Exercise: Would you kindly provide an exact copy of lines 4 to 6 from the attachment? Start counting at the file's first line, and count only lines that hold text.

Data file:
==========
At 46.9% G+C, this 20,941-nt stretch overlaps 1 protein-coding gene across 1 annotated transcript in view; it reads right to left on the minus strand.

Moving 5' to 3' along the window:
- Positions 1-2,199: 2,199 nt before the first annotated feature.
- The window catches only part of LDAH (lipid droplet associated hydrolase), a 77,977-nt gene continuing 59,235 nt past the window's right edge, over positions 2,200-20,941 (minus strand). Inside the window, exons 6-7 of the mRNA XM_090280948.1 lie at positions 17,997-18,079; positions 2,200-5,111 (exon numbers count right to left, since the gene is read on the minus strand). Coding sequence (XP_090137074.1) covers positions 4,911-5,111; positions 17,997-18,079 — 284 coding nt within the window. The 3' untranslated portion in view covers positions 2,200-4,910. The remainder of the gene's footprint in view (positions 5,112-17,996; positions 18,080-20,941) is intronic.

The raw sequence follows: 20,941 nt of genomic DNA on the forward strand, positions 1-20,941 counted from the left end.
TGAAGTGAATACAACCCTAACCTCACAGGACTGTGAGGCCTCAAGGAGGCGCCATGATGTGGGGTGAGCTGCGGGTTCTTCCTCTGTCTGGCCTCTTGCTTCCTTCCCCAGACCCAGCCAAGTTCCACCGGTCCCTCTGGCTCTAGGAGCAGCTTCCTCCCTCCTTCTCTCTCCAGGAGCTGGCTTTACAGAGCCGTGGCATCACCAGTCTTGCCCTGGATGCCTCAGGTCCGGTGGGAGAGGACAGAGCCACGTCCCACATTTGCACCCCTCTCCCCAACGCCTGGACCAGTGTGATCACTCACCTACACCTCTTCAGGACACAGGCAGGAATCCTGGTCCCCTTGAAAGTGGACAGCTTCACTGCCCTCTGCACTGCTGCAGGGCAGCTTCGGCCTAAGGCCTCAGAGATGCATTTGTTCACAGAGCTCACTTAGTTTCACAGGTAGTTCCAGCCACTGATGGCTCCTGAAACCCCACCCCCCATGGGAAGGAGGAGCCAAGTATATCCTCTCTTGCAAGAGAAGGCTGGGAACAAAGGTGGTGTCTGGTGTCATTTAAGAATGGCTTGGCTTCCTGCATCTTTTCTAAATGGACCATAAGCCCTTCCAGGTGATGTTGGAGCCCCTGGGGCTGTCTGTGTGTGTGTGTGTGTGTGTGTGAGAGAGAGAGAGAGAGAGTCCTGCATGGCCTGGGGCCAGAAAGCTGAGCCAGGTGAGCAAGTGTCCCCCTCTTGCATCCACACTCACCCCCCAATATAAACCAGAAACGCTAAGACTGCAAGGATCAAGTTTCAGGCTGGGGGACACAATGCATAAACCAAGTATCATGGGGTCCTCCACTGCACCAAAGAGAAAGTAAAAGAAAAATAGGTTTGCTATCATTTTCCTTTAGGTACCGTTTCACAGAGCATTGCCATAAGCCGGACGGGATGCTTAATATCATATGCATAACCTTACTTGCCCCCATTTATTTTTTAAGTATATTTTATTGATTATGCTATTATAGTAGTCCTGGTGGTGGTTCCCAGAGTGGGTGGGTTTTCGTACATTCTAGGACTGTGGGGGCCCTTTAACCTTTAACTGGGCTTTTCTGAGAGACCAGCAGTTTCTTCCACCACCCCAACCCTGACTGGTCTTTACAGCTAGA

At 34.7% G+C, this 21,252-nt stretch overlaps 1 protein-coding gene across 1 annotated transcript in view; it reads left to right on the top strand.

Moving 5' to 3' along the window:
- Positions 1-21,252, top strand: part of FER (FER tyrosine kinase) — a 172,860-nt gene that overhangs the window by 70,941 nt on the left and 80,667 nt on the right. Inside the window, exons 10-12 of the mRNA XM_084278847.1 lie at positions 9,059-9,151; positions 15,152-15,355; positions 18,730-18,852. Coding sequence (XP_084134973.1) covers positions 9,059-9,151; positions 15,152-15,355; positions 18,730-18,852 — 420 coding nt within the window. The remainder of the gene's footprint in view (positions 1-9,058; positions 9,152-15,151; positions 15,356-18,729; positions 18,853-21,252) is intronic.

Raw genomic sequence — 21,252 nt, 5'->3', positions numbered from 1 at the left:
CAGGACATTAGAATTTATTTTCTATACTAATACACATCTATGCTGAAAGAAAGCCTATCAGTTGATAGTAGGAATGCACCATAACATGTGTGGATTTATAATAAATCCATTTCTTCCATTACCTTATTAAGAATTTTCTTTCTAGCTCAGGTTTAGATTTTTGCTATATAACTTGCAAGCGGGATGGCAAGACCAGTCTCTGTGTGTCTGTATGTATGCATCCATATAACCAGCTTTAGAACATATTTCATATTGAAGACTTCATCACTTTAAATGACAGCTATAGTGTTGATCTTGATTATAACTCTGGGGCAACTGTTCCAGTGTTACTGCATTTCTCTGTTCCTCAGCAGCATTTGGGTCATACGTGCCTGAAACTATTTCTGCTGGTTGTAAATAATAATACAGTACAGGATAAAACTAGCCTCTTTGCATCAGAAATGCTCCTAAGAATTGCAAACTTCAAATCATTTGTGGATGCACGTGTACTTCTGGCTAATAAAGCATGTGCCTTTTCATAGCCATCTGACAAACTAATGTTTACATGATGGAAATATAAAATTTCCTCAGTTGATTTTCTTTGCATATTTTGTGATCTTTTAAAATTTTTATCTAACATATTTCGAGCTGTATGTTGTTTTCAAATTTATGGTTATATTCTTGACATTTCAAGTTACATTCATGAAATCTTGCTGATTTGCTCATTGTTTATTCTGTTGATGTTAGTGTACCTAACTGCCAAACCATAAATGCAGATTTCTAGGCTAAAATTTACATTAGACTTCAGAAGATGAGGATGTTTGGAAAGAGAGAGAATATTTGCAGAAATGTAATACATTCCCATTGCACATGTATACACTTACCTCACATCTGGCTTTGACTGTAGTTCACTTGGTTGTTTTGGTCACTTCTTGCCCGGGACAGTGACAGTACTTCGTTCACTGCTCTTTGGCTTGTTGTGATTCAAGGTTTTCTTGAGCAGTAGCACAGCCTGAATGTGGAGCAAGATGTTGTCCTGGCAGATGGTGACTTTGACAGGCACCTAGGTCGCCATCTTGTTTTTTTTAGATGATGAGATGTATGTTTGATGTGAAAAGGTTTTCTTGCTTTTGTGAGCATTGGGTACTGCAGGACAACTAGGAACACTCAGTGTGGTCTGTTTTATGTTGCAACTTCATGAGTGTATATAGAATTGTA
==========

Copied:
- The window catches only part of LDAH (lipid droplet associated hydrolase), a 77,977-nt gene continuing 59,235 nt past the window's right edge, over positions 2,200-20,941 (minus strand). Inside the window, exons 6-7 of the mRNA XM_090280948.1 lie at positions 17,997-18,079; positions 2,200-5,111 (exon numbers count right to left, since the gene is read on the minus strand). Coding sequence (XP_090137074.1) covers positions 4,911-5,111; positions 17,997-18,079 — 284 coding nt within the window. The 3' untranslated portion in view covers positions 2,200-4,910. The remainder of the gene's footprint in view (positions 5,112-17,996; positions 18,080-20,941) is intronic.

The raw sequence follows: 20,941 nt of genomic DNA on the forward strand, positions 1-20,941 counted from the left end.
TGAAGTGAATACAACCCTAACCTCACAGGACTGTGAGGCCTCAAGGAGGCGCCATGATGTGGGGTGAGCTGCGGGTTCTTCCTCTGTCTGGCCTCTTGCTTCCTTCCCCAGACCCAGCCAAGTTCCACCGGTCCCTCTGGCTCTAGGAGCAGCTTCCTCCCTCCTTCTCTCTCCAGGAGCTGGCTTTACAGAGCCGTGGCATCACCAGTCTTGCCCTGGATGCCTCAGGTCCGGTGGGAGAGGACAGAGCCACGTCCCACATTTGCACCCCTCTCCCCAACGCCTGGACCAGTGTGATCACTCACCTACACCTCTTCAGGACACAGGCAGGAATCCTGGTCCCCTTGAAAGTGGACAGCTTCACTGCCCTCTGCACTGCTGCAGGGCAGCTTCGGCCTAAGGCCTCAGAGATGCATTTGTTCACAGAGCTCACTTAGTTTCACAGGTAGTTCCAGCCACTGATGGCTCCTGAAACCCCACCCCCCATGGGAAGGAGGAGCCAAGTATATCCTCTCTTGCAAGAGAAGGCTGGGAACAAAGGTGGTGTCTGGTGTCATTTAAGAATGGCTTGGCTTCCTGCATCTTTTCTAAATGGACCATAAGCCCTTCCAGGTGATGTTGGAGCCCCTGGGGCTGTCTGTGTGTGTGTGTGTGTGTGTGTGAGAGAGAGAGAGAGAGAGTCCTGCATGGCCTGGGGCCAGAAAGCTGAGCCAGGTGAGCAAGTGTCCCCCTCTTGCATCCACACTCACCCCCCAATATAAACCAGAAACGCTAAGACTGCAAGGATCAAGTTTCAGGCTGGGGGACACAATGCATAAACCAAGTATCATGGGGTCCTCCACTGCACCAAAGAGAAAGTAAAAGAAAAATAGGTTTGCTATCATTTTCCTTTAGGTACCGTTTCACAGAGCATTGCCATAAGCCGGACGGGATGCTTAATATCATATGCATAACCTTACTTGCCCCCATTTATTTTTTAAGTATATTTTATTGATTATGCTATTATAGTAGTCCTGGTGGTGGTTCCCAGAGTGGGTGGGTTTTCGTACATTCTAGGACTGTGGGGGCCCTTTAACCTTTAACTGGGCTTTTCTGAGAGACCAGCAGTTTCTTCCACCACCCCAACCCTGACTGGTCTTTACAGCTAGA